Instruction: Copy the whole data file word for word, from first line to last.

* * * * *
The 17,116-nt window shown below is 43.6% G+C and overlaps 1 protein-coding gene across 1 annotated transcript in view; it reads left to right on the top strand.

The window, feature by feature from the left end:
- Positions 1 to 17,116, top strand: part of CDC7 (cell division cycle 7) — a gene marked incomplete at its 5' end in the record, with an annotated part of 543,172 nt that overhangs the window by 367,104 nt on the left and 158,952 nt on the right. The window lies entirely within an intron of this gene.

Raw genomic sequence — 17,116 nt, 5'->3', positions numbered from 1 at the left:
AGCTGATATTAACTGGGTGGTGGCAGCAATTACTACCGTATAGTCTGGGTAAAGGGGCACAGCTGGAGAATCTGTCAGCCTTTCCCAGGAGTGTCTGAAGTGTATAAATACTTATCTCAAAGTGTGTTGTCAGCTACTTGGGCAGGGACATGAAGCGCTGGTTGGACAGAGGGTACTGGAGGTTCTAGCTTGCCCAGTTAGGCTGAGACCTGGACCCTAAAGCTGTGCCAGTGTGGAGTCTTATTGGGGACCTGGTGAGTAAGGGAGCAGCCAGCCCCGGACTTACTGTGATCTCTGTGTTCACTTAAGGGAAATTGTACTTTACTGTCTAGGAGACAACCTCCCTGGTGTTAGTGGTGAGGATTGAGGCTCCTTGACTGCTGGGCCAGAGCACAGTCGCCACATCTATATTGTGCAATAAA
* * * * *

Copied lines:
The 17,116-nt window shown below is 43.6% G+C and overlaps 1 protein-coding gene across 1 annotated transcript in view; it reads left to right on the top strand.

The window, feature by feature from the left end:
- Positions 1 to 17,116, top strand: part of CDC7 (cell division cycle 7) — a gene marked incomplete at its 5' end in the record, with an annotated part of 543,172 nt that overhangs the window by 367,104 nt on the left and 158,952 nt on the right. The window lies entirely within an intron of this gene.

Raw genomic sequence — 17,116 nt, 5'->3', positions numbered from 1 at the left:
AGCTGATATTAACTGGGTGGTGGCAGCAATTACTACCGTATAGTCTGGGTAAAGGGGCACAGCTGGAGAATCTGTCAGCCTTTCCCAGGAGTGTCTGAAGTGTATAAATACTTATCTCAAAGTGTGTTGTCAGCTACTTGGGCAGGGACATGAAGCGCTGGTTGGACAGAGGGTACTGGAGGTTCTAGCTTGCCCAGTTAGGCTGAGACCTGGACCCTAAAGCTGTGCCAGTGTGGAGTCTTATTGGGGACCTGGTGAGTAAGGGAGCAGCCAGCCCCGGACTTACTGTGATCTCTGTGTTCACTTAAGGGAAATTGTACTTTACTGTCTAGGAGACAACCTCCCTGGTGTTAGTGGTGAGGATTGAGGCTCCTTGACTGCTGGGCCAGAGCACAGTCGCCACATCTATATTGTGCAATAAA